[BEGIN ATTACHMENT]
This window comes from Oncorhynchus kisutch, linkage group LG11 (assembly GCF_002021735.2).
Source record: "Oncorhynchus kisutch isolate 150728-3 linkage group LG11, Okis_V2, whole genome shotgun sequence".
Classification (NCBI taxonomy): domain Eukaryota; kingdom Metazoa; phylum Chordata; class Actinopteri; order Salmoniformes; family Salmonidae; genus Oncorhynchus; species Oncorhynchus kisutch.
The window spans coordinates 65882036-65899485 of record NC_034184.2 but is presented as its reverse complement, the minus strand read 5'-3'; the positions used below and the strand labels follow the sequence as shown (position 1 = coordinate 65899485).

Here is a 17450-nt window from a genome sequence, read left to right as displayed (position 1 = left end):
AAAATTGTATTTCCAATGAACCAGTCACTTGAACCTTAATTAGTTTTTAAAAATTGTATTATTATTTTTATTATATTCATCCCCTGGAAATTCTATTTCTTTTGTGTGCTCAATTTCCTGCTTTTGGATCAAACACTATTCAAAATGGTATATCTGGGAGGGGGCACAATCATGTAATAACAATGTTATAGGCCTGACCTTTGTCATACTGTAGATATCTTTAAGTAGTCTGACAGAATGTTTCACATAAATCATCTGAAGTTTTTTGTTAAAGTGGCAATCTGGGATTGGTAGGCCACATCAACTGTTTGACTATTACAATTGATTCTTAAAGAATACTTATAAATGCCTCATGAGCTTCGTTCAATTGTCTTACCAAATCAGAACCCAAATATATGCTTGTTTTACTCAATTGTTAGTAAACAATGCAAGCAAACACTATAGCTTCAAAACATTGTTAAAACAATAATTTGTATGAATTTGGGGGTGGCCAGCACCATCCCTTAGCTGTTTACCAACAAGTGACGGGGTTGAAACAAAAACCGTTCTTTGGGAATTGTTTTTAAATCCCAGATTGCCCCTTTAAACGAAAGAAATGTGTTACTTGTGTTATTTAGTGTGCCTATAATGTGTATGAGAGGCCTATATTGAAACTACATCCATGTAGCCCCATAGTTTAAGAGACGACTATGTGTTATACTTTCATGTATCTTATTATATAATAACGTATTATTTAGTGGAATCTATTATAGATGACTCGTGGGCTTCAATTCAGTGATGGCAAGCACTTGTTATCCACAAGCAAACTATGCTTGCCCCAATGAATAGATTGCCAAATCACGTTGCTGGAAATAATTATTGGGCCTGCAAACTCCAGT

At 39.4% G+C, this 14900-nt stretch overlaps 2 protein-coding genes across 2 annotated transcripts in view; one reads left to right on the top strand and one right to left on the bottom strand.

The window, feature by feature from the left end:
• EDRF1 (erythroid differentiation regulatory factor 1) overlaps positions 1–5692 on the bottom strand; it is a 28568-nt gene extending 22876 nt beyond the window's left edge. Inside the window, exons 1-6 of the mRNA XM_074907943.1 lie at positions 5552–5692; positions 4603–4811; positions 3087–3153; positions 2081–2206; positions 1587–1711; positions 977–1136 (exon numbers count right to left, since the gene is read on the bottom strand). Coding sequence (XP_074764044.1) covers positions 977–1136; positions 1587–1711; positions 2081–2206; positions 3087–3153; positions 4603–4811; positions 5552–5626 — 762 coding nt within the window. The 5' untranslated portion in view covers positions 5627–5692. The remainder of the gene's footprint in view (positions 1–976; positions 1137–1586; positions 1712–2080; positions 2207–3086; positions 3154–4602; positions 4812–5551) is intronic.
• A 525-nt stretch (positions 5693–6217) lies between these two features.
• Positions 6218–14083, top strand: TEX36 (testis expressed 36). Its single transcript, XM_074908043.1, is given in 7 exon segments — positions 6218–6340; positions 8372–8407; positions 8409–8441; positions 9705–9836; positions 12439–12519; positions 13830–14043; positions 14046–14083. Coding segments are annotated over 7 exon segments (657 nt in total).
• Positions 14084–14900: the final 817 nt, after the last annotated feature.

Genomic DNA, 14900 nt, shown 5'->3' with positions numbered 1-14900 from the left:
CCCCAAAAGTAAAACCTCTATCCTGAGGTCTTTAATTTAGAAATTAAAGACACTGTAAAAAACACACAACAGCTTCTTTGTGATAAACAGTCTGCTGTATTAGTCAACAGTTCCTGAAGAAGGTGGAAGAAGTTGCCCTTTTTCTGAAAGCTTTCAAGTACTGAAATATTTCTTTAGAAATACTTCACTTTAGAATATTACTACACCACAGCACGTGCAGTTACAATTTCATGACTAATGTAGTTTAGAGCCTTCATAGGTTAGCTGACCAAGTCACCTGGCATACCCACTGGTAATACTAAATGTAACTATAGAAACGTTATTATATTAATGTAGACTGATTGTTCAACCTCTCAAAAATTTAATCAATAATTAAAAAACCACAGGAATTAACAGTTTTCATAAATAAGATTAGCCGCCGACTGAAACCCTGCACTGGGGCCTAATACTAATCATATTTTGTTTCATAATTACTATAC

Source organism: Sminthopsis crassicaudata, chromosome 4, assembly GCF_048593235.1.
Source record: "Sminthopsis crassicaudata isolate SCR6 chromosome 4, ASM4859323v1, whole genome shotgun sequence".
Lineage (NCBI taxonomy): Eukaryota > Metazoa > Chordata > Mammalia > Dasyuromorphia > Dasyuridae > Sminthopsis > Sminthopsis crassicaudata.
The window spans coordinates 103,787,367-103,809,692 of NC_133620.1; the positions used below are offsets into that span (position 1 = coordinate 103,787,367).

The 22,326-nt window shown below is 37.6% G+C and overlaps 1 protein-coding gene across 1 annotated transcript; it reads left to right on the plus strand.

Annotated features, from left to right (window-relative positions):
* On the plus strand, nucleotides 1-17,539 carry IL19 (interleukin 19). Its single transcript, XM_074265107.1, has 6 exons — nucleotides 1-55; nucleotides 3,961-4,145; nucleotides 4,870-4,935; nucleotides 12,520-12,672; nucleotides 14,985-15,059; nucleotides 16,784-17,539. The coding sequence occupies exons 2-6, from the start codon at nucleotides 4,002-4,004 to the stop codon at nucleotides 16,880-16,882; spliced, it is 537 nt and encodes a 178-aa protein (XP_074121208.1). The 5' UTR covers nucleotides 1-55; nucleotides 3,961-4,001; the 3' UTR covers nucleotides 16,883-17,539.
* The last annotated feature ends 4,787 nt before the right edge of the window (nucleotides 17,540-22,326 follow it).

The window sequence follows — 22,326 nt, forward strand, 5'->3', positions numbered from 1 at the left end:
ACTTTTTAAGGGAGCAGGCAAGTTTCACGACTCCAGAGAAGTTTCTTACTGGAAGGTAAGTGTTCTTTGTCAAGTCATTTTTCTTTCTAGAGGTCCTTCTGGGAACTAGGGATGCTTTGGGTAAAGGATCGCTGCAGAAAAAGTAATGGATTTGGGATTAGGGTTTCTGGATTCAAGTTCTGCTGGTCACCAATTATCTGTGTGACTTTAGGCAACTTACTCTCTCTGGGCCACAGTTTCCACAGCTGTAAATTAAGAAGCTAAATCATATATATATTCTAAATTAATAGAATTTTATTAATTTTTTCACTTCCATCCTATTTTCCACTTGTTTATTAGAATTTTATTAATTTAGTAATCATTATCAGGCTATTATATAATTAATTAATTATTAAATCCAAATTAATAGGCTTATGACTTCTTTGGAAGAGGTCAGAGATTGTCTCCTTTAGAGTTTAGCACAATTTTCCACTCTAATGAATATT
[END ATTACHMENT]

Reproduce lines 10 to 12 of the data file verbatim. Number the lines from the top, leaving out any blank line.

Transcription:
• A 525-nt stretch (positions 5693–6217) lies between these two features.
• Positions 6218–14083, top strand: TEX36 (testis expressed 36). Its single transcript, XM_074908043.1, is given in 7 exon segments — positions 6218–6340; positions 8372–8407; positions 8409–8441; positions 9705–9836; positions 12439–12519; positions 13830–14043; positions 14046–14083. Coding segments are annotated over 7 exon segments (657 nt in total).
• Positions 14084–14900: the final 817 nt, after the last annotated feature.